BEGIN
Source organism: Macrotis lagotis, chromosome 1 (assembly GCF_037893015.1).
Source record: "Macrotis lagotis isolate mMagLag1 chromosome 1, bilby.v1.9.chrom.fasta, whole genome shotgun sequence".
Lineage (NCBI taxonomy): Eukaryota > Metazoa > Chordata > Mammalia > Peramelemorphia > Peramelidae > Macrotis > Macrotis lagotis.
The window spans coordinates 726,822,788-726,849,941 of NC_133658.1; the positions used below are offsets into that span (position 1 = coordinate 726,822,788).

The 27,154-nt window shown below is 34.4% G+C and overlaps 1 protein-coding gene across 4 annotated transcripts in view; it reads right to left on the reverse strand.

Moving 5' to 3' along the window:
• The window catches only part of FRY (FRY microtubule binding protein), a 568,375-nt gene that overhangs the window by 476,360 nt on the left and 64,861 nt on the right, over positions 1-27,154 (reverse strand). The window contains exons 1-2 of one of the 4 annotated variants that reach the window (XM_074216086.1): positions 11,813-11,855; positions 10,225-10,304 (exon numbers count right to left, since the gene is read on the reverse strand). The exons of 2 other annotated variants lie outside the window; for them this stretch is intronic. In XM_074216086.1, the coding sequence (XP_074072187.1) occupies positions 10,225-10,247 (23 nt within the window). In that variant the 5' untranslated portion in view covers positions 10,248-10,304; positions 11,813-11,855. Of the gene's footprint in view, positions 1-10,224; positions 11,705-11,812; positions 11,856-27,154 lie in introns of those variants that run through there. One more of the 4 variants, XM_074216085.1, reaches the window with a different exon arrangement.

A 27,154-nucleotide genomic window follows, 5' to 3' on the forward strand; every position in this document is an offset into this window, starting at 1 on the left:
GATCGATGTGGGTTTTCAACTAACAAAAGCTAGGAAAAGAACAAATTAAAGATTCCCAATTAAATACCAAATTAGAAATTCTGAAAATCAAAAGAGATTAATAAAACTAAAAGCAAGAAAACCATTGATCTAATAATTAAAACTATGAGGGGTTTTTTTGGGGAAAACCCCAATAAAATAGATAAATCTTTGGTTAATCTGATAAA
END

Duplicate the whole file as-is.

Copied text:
Source organism: Macrotis lagotis, chromosome 1 (assembly GCF_037893015.1).
Source record: "Macrotis lagotis isolate mMagLag1 chromosome 1, bilby.v1.9.chrom.fasta, whole genome shotgun sequence".
Lineage (NCBI taxonomy): Eukaryota > Metazoa > Chordata > Mammalia > Peramelemorphia > Peramelidae > Macrotis > Macrotis lagotis.
The window spans coordinates 726,822,788-726,849,941 of NC_133658.1; the positions used below are offsets into that span (position 1 = coordinate 726,822,788).

The 27,154-nt window shown below is 34.4% G+C and overlaps 1 protein-coding gene across 4 annotated transcripts in view; it reads right to left on the reverse strand.

Moving 5' to 3' along the window:
• The window catches only part of FRY (FRY microtubule binding protein), a 568,375-nt gene that overhangs the window by 476,360 nt on the left and 64,861 nt on the right, over positions 1-27,154 (reverse strand). The window contains exons 1-2 of one of the 4 annotated variants that reach the window (XM_074216086.1): positions 11,813-11,855; positions 10,225-10,304 (exon numbers count right to left, since the gene is read on the reverse strand). The exons of 2 other annotated variants lie outside the window; for them this stretch is intronic. In XM_074216086.1, the coding sequence (XP_074072187.1) occupies positions 10,225-10,247 (23 nt within the window). In that variant the 5' untranslated portion in view covers positions 10,248-10,304; positions 11,813-11,855. Of the gene's footprint in view, positions 1-10,224; positions 11,705-11,812; positions 11,856-27,154 lie in introns of those variants that run through there. One more of the 4 variants, XM_074216085.1, reaches the window with a different exon arrangement.

A 27,154-nucleotide genomic window follows, 5' to 3' on the forward strand; every position in this document is an offset into this window, starting at 1 on the left:
GATCGATGTGGGTTTTCAACTAACAAAAGCTAGGAAAAGAACAAATTAAAGATTCCCAATTAAATACCAAATTAGAAATTCTGAAAATCAAAAGAGATTAATAAAACTAAAAGCAAGAAAACCATTGATCTAATAATTAAAACTATGAGGGGTTTTTTTGGGGAAAACCCCAATAAAATAGATAAATCTTTGGTTAATCTGATAAA